Let’s Get Metaphysical With Cirque de Vol’s Aerial Allegories in The Fringe Dwellers | Theater | Indy Week
Pin It

Let’s Get Metaphysical With Cirque de Vol’s Aerial Allegories in The Fringe Dwellers 

The Fringe Dwellers

photo courtesy of Cirque de Vol

The Fringe Dwellers

The mystical is no longer the exclusive province of the shaman, the yogi, and the seer—not with quantum physicists detailing their latest mind-boggling experiments in peer-reviewed journals (and in subsequent, inevitable TED Talks).

But that's really not news. In the 1960s, as the mythos goes, an entire generation set off in search of enlightenment through everything from surfing to psilocybin. Nearly half a century later, a Buddhist friend reminds me that almost any activity can be done mindfully. So I'm willing to go along with the intriguing premise director Sara Phoenix explores in Cirque de Vol's The Fringe Dwellers in Burning Coal Theatre Company's second-stage series.

Why not add trapeze work, adagio and aerial dance, and contact improv to the long list of methods humans have used to reach out toward the cosmos? Can't these serve as compelling metaphors for our place in the universe as well? This imaginative production answers yes.

In the parabolas of Toni Craige's aerial flights of fancy—and in her earthbound, blindfolded, close-contact duet with Adam Dipert—we do indeed see humans on the fringe, pushing at the edges of the possible and the self. In her pensive trapeze work, Carlie Huberman probes the borders of balance, both figuratively and literally, with partner Jeff Kochuk.

Animals show up as spiritual templates in engaging aerial movements "The Kiss of Grace" and "The Cat Lady," as well as in Anna Renee Ohe's "Sealskin/Soulskin," a modern dance sequence based on an Inuit legend. Host Brian Cooper's new-age musings grow ponderous in places, as during Paige LaWall's mesmerizing hoop work during "New Depths." Still, the show pokes fun at them during Cooper's comic "Corporate Shaman/Self Love Vows," a marriage ceremony for one.

Ryan Matthews's trombone work tastefully augments Brian Shaw and Tim Lemuel's soundscape and trippy projected visuals. But the real metaphysics found in The Fringe Dwellers lie in the bodies of the performers as they simultaneously manifest risk, grace, change, and Newtonian physics. Their airborne and land-based achievements provide the clearest signal about the possibilities awaiting us just outside our conventional physical, intellectual, and spiritual comfort zones.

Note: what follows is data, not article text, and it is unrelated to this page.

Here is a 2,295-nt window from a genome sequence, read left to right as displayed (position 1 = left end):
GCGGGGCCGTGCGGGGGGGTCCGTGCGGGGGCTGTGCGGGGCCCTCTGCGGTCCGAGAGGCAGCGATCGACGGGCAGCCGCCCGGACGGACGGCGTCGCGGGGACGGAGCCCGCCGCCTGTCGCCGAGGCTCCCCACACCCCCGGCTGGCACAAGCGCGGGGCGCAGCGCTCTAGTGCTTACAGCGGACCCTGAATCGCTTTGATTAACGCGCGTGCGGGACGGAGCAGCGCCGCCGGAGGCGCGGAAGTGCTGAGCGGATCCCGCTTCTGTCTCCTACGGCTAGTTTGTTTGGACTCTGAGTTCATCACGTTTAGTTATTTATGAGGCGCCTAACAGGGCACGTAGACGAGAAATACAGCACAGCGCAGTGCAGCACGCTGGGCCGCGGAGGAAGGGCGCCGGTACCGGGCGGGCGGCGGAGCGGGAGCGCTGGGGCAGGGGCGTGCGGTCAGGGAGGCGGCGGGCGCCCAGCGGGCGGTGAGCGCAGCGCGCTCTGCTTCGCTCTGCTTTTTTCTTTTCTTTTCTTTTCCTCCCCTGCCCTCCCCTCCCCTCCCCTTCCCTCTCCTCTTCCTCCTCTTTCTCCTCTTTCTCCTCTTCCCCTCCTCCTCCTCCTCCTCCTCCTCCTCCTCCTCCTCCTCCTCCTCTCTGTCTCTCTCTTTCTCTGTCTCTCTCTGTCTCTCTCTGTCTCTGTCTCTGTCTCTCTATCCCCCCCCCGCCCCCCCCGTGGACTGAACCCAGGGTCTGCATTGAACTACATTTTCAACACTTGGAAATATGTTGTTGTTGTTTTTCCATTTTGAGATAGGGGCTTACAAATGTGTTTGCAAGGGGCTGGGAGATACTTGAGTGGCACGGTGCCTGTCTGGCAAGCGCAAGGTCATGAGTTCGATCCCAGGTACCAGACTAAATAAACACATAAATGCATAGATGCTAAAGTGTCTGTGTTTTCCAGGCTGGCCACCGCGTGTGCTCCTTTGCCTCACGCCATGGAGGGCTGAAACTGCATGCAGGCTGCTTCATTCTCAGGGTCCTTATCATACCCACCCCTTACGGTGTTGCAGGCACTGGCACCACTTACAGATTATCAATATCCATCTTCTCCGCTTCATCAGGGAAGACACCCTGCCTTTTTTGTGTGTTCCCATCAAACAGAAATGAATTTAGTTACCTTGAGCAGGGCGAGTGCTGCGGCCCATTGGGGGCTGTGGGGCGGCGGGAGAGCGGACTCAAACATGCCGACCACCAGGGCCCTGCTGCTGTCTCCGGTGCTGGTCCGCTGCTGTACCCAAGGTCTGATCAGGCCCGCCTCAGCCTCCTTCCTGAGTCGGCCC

This article appeared in print with the headline "Theatrical Alchemy"

Speaking of...

Comments

Subscribe to this thread:

Add a comment

INDY Week publishes all kinds of comments, but we don't publish everything.

  • Comments that are not contributing to the conversation will be removed.
  • Comments that include ad hominem attacks will also be removed.
  • Please do not copy and paste the full text of a press release.

Permitted HTML:
  • To create paragraphs in your comment, type <p> at the start of a paragraph and </p> at the end of each paragraph.
  • To create bold text, type <b>bolded text</b> (please note the closing tag, </b>).
  • To create italicized text, type <i>italicized text</i> (please note the closing tag, </i>).
  • Proper web addresses will automatically become links.

Latest in Theater



Twitter Activity

Comments

This looks wonderful! I cant wait until it goes on the road so we can see it in California!

by Michelle Nogales on Pioneering African-American Sci-Fi Author Octavia Butler’s Empathy and Foresight Take the Stage in Parable of the Sower (Theater)

Spelling error for one of the owners of RRE: it's Rebekah Carmichael, not Rachel Carmichael. Also, the shows run between …

by J Robert Raines on Raleigh Room Escapes Slips Through the Keyhole Between Room-Escape Games and Immersive Theater (Theater)

Most Recent Comments

This looks wonderful! I cant wait until it goes on the road so we can see it in California!

by Michelle Nogales on Pioneering African-American Sci-Fi Author Octavia Butler’s Empathy and Foresight Take the Stage in Parable of the Sower (Theater)

Spelling error for one of the owners of RRE: it's Rebekah Carmichael, not Rachel Carmichael. Also, the shows run between …

by J Robert Raines on Raleigh Room Escapes Slips Through the Keyhole Between Room-Escape Games and Immersive Theater (Theater)

your 20 sept review of playmakers current offering missed the boat, big time. the play portrayed all the characters as …

by Pointyhead on The Cake Edits Reality to Ignore the Everyday Consequences of Bible Belt Homophobia (Theater)

Oh, I'd be amused even without the in-jokes. These folks are having a great time, and the setting is transportive. …

by needsomeokra on Wants Upon a Time Is a Commedia Dell'arte Interrogation of What Happily Ever After Really Means (Theater)

The photo credit is incorrect. The photo was taken and edited by Areon Mobasher for Burning Coal Theatre Company. Please …

by Areon Mobasher on The Greeks Streamlines Sophocles’s Theban Trilogy Into Three Nimble, Strikingly Modern One-Acts (Theater)

© 2017 Indy Week • 320 E. Chapel Hill St., Suite 200, Durham, NC 27701 • phone 919-286-1972 • fax 919-286-4274
RSS Feeds | Powered by Foundation